A team of researchers from the Oak Ridge National Laboratory, in the United States, belonging to the American Department of Energy, is using Summit, the most powerful supercomputer in the world, to help in the fight against COVID-19 . This supercomputer, developed by IBM for this department, is being used to identify and study drug compounds that may be used to find a cure for the SARS-CoV-2 coronavirus, responsible for COVID-19.
Viruses infect cells by binding to them and injecting their genetic material into the host cell. To understand how viruses work, researchers grow the microorganism and study how it reacts when different drug compounds are applied to it, but this can be a very time-consuming process if computers that can perform digital simulations are not used to narrow the range of potential variables. And even with them, there are challenges. Computer simulations can examine how different variables react to different viruses. The problem is that each of these individual variables can be made up of millions or even billions of unique pieces of data, so their analysis is very difficult and time consuming using basic hardware.
However, thanks to the power of the Summit supercomputer, researchers at Oak Ridge National Laboratory have been able to simulate 8,000 compounds in a matter of days. If this procedure had been developed with a conventional computer, the process would have taken months. Using Summit, researchers have identified 77 small molecules of drug compounds that have been shown to have the potential to damage COVID-19’s ability to attack and infect host cells.
With the power of the Summit supercomputer, researchers at Oak Ridge National Laboratory get results in a day instead of months
“Summit was needed to quickly get the simulation results we wanted. It took us a day or two in what would have taken months with a normal computer, “said Jeremy Smith, director of the University of Tennessee / ORNL Center for Molecular Biophysics and principal investigator of the study. “Our results do not mean that we have found a cure or treatment for COVID-19. However, we are very hopeful that our computational findings will inform studies and provide a framework that experimenters will use to further investigate these compounds. Only then will we know if any of them exhibit the necessary characteristics to mitigate this virus. “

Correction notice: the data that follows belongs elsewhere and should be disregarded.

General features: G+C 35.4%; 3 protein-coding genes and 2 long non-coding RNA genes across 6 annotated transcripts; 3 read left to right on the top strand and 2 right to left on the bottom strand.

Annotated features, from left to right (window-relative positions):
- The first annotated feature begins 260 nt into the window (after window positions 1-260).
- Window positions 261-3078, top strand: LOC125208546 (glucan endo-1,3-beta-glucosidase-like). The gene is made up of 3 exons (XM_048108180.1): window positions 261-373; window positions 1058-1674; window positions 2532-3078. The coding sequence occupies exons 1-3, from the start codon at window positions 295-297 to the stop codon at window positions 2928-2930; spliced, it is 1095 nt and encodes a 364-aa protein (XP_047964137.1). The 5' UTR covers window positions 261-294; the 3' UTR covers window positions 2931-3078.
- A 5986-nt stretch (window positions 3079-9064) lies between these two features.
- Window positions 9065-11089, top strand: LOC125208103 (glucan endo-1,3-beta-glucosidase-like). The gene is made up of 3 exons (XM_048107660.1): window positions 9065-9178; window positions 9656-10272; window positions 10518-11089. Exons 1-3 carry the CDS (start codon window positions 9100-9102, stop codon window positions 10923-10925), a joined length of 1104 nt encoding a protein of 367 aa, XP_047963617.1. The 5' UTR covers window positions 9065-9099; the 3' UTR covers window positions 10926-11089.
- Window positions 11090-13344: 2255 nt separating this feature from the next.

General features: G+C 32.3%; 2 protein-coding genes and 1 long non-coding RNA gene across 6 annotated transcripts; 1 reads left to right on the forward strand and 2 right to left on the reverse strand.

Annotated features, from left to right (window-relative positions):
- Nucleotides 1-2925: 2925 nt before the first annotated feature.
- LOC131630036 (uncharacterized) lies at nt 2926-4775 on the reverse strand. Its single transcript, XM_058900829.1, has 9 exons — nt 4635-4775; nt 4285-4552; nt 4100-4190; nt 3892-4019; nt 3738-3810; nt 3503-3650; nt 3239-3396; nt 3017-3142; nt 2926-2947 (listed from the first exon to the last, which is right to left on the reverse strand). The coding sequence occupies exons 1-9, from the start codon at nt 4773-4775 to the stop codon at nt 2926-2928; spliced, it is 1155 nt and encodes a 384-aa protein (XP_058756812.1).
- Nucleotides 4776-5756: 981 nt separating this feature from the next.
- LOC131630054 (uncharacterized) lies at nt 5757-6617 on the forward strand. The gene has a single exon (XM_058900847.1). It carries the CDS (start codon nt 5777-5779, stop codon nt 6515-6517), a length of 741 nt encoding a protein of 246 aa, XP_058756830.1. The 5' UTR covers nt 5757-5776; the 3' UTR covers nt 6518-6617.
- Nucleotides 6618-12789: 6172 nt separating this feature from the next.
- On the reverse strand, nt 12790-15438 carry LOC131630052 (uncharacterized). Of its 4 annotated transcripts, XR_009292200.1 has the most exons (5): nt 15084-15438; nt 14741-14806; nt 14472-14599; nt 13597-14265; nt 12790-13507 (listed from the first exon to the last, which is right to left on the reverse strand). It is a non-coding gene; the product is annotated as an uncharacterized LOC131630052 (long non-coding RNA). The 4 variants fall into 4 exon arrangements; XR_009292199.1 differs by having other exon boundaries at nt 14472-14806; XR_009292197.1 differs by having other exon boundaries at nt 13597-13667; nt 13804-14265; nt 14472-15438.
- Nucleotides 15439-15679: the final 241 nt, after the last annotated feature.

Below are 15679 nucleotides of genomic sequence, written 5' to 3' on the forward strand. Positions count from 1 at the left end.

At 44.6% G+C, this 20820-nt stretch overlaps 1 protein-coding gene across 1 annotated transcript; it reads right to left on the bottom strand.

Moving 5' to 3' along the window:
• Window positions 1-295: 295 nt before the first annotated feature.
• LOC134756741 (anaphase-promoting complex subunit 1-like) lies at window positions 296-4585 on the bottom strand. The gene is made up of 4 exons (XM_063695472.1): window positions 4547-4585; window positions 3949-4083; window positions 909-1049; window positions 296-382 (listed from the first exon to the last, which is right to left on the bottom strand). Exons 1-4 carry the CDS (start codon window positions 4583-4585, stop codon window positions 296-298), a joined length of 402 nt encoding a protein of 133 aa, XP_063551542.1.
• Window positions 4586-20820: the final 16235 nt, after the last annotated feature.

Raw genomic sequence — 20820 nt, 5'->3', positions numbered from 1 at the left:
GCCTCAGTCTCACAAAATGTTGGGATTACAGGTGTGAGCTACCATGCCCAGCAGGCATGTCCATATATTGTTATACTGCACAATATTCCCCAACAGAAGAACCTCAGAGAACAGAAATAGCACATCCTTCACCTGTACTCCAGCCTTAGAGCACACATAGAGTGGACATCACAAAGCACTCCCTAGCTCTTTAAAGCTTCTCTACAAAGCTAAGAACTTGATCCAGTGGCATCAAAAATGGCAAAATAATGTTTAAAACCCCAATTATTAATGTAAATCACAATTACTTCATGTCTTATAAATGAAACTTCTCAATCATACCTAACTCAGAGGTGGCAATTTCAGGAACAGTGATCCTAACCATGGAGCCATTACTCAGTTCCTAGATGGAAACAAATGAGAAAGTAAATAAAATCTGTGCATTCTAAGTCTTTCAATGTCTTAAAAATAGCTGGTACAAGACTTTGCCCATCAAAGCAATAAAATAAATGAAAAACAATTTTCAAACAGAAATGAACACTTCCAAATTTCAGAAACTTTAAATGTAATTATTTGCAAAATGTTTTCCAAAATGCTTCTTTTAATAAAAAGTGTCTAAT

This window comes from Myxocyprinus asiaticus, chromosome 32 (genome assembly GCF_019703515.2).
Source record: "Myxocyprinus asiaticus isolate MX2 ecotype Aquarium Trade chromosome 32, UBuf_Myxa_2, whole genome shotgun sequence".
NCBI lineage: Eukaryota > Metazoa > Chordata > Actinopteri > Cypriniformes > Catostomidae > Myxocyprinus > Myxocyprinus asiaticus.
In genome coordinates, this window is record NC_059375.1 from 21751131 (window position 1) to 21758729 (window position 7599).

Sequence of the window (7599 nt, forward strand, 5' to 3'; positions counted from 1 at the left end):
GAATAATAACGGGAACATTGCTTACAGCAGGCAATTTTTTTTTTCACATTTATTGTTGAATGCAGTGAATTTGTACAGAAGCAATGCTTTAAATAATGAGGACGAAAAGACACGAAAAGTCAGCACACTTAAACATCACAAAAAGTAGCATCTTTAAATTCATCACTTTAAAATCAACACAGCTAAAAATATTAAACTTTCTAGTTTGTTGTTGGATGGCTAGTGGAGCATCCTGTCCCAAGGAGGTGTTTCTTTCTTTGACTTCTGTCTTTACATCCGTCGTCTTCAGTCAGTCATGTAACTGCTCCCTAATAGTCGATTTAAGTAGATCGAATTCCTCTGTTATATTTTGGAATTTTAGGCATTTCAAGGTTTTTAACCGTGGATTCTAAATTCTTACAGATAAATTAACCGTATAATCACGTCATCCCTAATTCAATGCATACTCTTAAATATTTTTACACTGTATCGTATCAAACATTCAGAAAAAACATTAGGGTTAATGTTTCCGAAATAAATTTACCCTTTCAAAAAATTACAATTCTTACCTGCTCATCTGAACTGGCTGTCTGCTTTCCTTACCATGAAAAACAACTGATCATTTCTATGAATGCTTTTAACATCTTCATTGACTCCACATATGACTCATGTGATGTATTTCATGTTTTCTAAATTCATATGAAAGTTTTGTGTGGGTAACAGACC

The most powerful supercomputer in the world
Researchers have been able to take advantage of the enormous data processing capacityfrom Summit, the world’s most powerful and intelligent supercomputer, with a peak performance of 200 petaflops, similar to a power greater than that of a million high-end laptops. This allows you to examine thousands upon thousands of variables, and create models and simulations to help find answers to the world’s most complex problems. Since it debuted in 2018 as the world’s most powerful supercomputer, Summit has been part of groundbreaking research focused on, for example, understanding the origins of the universe, helping to understand America’s opioid crisis, or showing how humans could land. In mars. Summit is powered by 9,216 IBM Power9 CPUs and more than 27,000 NVIDIA V100 Tensor Core GPUs, and occupies a space similar to that of two tennis courts.
This research is just one example of the different supercomputing initiatives that are currently being developed to fight COVID-19, both in the private and public spheres. Another example of this is Sierra, the second most powerful supercomputer in the world, also developed by IBM, and capable of doing more calculations in a second than a human could do in 31,000 million years. The Lawrence Livermore Lab in the United States is using Sierra to try to figure out which antibodies might attack and neutralize the virus.
Free IBM Clinical Development
On the other hand, IBM Watson Health has made IBM Clinical Development (ICD) technology available to national health entities, free of charge. This system can help to carry out in an accelerated way the clinical trials necessary for the accelerated development of drugs that fight COVID-19. The system centralizes and organizes clinical trial data and provides 24/7 access to it via a single URL from any web-enabled device.
IBM software was first offered to Chinese health officials, and with the spread of the disease, IBM now offers it free of charge to a wider network of national health entities. This product has been on the market for several years and is being used by clinical research centers and organizations participating in clinical trials sponsored by pharmaceutical and biotechnology companies to carry out their work in monitoring clinical trials.